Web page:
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Atrial Fibrillation

Atrial fibrillation (AFib) is a relatively common heart defect that can lead to dire consequences if left untreated, including blood clots, stroke and heart failure. An estimated 15 – 20 percent of stroke victims suffer from atrial fibrillation. The Florida Institute for Atrial Fibrillation is a multidisciplinary center that brings together cardiac electrophysiologists, a cardiothoracic surgeon and an interventional cardiologist to provide seamless care to atrial fibrillation patients.

What is AFib?

Atrial fibrillation (AFib) is an irregular heartbeat (arrhythmia) caused by faulty firing of electrical impulses in the heart that stem from the development of abnormal tissue. These abnormal signals cause the upper chambers of the heart, or atria, to quiver instead of contracting and relaxing in a regular rhythm. This irregularity in the atria causes them to pump blood inefficiently into the ventricles, the lower chambers of the heart. Because this inefficient pumping can slow down the blood flow, it can increase the risk of blood clot formation, which in turn increases the risk of stroke.

AFib is typically classified into three categories:

Paroxysmal: Paroxysmal AFib symptoms and irregular electrical signals start and stop on their own, often within 24 hours but usually within a week.

Persistent: AFib is considered persistent when the rhythm abnormalities last longer than a week, and require treatment to return to normal rhythm.

Permanent/Long-Standing: AFib is considered permanent when treatment fails to restore a normal heart rhythm. Permanent AFib can result from either frequent paroxysmal or persistent AFib.

Symptoms of Afib

The most commonly recognized symptom of AFib is a “fluttering” heartbeat, or a heartbeat that is rapid and irregular. Other symptoms include:

  • Fatigue
  • Quivering or thumping in the chest
  • Dizziness or faintness
  • Shortness of breath
  • Anxiety
  • Weakness
  • Confusion
  • Exercise fatigue
  • Sweating
  • Chest pain or pressure

Treating AFib

Treatment for AFib can range from medication to surgery depending on the severity of the irregularities, the duration of the atrial fibrillation state and other medical issues happening concurrently.

Medications 

Medications prescribed for AFib often prevent or treat blood clots, in order to reduce the risk of stroke. Other medications may be used to correct the abnormal heart rhythm itself.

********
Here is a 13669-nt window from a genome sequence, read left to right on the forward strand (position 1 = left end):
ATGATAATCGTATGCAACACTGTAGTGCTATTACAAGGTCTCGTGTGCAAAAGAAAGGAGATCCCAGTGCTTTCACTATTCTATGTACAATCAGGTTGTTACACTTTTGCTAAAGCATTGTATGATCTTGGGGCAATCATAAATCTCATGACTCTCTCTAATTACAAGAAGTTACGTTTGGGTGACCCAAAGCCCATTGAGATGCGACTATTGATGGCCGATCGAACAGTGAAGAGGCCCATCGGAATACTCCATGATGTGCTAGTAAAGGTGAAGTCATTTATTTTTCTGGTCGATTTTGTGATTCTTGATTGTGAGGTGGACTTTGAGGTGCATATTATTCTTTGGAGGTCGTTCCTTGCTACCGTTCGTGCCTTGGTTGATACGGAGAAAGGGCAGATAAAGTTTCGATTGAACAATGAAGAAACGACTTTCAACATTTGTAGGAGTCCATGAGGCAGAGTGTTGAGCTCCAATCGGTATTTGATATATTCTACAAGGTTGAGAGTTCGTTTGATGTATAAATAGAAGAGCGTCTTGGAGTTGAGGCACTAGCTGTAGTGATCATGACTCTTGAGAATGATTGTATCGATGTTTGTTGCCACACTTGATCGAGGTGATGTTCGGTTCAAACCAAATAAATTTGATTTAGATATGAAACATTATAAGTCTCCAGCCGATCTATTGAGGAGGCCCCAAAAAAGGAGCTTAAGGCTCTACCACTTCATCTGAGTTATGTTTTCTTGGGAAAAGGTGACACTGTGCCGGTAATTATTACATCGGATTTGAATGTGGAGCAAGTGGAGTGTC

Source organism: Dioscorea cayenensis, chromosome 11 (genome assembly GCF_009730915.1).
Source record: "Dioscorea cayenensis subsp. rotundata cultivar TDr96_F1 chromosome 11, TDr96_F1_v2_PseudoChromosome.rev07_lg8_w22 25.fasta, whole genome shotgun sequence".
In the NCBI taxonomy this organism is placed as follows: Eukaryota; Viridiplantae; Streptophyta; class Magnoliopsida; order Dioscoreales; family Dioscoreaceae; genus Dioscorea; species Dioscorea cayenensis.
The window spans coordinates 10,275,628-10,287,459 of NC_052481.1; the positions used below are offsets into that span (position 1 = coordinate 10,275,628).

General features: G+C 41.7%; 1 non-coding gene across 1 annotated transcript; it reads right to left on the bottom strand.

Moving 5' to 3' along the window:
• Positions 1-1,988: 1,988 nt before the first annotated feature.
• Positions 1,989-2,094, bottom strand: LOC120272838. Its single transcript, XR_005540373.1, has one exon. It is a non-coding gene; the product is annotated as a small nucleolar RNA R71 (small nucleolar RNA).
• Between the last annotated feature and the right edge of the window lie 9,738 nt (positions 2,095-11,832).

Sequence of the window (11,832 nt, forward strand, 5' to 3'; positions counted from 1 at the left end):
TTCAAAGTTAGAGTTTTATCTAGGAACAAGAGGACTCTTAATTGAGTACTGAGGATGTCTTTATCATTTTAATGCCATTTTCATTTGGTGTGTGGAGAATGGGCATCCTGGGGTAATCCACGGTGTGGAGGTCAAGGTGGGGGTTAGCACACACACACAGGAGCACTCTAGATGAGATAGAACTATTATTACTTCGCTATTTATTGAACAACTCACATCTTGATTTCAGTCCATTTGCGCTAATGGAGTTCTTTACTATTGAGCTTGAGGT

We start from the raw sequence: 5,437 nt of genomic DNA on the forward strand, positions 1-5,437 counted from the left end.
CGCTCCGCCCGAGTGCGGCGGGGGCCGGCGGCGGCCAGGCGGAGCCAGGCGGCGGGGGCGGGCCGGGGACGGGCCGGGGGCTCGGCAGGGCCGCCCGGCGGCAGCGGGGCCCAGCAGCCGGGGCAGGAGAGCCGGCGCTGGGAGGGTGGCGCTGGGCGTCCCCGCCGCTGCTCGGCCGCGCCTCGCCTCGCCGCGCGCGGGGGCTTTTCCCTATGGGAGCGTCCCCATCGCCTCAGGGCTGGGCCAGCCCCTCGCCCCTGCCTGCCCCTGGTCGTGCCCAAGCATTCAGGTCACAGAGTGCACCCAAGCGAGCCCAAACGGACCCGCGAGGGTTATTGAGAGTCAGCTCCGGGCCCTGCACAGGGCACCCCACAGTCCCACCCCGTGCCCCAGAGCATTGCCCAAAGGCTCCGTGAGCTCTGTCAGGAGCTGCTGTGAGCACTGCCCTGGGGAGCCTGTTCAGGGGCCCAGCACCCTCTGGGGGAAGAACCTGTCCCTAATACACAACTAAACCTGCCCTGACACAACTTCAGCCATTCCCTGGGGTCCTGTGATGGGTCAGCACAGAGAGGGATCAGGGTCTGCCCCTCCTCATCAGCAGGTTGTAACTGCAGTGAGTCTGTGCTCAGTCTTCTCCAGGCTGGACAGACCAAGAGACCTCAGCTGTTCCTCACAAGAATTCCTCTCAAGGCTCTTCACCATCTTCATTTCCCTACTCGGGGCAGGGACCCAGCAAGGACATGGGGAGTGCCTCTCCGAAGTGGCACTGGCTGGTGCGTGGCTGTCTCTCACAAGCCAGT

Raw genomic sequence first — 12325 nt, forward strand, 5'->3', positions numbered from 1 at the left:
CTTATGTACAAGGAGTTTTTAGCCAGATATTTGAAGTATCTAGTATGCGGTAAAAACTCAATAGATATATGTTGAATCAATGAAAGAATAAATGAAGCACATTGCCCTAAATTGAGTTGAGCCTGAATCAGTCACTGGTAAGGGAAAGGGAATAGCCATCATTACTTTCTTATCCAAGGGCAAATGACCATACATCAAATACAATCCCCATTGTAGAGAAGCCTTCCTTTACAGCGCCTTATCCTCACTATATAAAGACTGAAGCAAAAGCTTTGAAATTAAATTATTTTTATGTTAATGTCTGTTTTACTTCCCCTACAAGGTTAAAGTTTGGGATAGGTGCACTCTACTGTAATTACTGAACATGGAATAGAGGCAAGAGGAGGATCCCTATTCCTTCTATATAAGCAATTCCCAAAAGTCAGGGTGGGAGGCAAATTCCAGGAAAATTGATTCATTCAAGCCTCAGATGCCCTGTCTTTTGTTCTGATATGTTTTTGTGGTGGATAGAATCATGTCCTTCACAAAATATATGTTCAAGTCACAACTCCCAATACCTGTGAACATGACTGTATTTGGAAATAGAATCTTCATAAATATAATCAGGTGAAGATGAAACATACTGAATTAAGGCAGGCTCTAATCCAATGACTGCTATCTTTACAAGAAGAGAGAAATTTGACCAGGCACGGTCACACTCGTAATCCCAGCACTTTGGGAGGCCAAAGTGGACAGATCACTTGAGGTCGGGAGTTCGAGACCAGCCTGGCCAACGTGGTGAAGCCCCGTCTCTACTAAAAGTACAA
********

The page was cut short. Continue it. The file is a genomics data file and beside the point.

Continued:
Nonsurgical Procedures 

The two most common nonsurgical procedures to treat AFib are electrical cardioversion and catheter ablation. Electrical cardioversion is the application of an electrical shock to the chest in an attempt to reset the heart’s rhythm. Catheter ablation involves the use of a thin, flexible tube (the catheter) to reach the heart by way of the blood vessels. A cardiac electrophysiologist, a physician specializing in heart rhythms, uses the catheter to pinpoint and eliminate the abnormal electrical impulses causing the arrhythmia. 

Convergent Procedure

We offer a new minimally invasive procedure that combines the best of electrophysiology and cardiac surgery treatments to help restore normal heart rhythm for longtime sufferers of atrial fibrillation, or AFib. Early clinical experience has shown that the convergent approach, conducted in a single operating room setting, improves early outcomes for the most challenging patients when compared to approaches where the two disciplines work separately.

How it Works

Our cardiac surgeons and electrophysiologists (EPs) work together to perform cardiac ablation on a beating heart using radiofrequency (focused heat) to produce scar tissue on the heart to block abnormal electrical signals. The surgeon is able to create comprehensive, linear lesions on the outside surface of the beating heart through a small, one-inch incision made just below the breastbone. There are no chest incisions and/or ports, as in other surgical ablation procedures. The EP then threads a catheter through the patient’s femoral vein, in the groin, to reach the heart and fill in any gaps to complete the ablation. The EP utilizes diagnostic techniques to confirm that all abnormal electrical signals have been interrupted. The entire procedure lasts less than the time of a single-discipline ablation procedure.

What to Expect

Following the convergent approach procedure, it is possible that your daily rhythm medications may be reduced or even eliminated. Typical hospital stays last two to three days, compared to five days or more for more invasive heart surgery, and you should be back to your normal activities quickly.

 

 

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